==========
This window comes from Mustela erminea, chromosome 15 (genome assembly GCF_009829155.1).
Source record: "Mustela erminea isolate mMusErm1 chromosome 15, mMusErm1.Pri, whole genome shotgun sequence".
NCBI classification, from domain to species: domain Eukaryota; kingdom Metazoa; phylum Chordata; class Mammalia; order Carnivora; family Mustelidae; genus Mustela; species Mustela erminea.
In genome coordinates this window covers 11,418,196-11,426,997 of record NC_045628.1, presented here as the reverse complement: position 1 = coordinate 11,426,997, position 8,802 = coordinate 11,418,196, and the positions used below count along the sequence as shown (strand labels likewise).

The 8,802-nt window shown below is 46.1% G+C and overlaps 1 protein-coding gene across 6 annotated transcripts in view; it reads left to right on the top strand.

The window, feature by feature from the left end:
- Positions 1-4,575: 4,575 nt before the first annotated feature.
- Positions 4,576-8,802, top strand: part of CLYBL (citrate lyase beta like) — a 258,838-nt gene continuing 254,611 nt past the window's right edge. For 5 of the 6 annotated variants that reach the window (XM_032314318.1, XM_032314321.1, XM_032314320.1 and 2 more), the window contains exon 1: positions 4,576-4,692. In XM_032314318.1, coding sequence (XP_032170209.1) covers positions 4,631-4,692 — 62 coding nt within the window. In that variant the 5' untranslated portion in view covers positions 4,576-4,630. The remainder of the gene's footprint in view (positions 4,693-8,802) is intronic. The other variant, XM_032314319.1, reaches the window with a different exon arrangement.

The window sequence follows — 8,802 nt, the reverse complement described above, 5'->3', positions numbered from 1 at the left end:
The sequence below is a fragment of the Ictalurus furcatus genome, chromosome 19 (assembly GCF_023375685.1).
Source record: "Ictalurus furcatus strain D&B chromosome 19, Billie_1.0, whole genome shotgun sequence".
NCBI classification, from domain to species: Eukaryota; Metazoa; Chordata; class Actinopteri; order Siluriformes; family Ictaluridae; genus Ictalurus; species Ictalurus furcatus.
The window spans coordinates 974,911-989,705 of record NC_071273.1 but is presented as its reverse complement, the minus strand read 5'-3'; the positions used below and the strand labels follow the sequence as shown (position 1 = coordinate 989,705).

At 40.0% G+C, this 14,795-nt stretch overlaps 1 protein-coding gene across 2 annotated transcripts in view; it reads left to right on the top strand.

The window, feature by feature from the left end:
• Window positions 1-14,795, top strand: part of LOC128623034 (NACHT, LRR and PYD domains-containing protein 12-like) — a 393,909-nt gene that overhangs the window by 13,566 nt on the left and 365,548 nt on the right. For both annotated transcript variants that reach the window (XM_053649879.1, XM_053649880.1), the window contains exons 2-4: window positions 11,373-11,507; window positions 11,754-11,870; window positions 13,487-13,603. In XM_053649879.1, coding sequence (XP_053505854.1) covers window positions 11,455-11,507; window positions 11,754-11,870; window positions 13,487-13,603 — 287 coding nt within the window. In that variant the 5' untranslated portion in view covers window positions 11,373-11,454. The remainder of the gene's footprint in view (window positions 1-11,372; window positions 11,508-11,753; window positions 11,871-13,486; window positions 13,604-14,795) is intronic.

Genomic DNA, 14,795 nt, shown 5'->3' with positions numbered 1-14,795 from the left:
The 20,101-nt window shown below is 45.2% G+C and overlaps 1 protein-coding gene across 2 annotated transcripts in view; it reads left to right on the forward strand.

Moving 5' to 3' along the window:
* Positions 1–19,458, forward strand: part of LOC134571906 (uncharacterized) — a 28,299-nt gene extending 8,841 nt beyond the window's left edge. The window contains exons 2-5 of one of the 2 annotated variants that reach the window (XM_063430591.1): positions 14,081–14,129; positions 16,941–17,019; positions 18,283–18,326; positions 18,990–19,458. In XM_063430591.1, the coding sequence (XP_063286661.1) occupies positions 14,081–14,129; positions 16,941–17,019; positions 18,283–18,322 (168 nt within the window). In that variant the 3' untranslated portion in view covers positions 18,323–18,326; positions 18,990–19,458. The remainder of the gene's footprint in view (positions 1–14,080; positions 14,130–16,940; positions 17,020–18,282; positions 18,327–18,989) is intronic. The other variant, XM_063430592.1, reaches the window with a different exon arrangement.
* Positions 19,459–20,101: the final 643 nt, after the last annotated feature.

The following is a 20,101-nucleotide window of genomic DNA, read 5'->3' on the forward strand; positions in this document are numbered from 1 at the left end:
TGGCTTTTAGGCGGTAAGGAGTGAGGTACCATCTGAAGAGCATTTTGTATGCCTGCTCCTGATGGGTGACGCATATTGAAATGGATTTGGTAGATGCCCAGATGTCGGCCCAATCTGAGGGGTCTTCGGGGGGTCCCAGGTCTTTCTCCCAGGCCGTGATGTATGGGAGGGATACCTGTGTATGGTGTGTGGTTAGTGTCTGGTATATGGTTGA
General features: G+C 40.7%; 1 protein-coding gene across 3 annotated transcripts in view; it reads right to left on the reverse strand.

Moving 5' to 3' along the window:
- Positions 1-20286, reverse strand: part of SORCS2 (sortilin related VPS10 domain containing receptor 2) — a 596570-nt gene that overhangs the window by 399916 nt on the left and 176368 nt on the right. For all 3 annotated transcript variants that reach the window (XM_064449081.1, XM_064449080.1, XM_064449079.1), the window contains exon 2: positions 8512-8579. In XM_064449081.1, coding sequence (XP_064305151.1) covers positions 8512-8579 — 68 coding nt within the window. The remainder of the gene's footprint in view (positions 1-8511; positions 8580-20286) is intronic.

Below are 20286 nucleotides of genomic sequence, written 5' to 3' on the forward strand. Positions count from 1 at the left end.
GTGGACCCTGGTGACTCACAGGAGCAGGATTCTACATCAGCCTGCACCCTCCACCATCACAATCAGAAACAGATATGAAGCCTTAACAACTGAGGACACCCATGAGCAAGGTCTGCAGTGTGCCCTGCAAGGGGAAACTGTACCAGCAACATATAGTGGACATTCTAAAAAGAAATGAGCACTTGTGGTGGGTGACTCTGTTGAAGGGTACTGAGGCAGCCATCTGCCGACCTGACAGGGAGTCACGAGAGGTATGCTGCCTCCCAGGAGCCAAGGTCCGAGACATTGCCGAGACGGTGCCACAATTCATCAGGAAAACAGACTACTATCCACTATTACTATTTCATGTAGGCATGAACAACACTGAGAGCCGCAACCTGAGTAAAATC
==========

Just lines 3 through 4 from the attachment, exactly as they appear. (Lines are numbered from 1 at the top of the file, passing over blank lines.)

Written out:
NCBI classification, from domain to species: domain Eukaryota; kingdom Metazoa; phylum Chordata; class Mammalia; order Carnivora; family Mustelidae; genus Mustela; species Mustela erminea.
In genome coordinates this window covers 11,418,196-11,426,997 of record NC_045628.1, presented here as the reverse complement: position 1 = coordinate 11,426,997, position 8,802 = coordinate 11,418,196, and the positions used below count along the sequence as shown (strand labels likewise).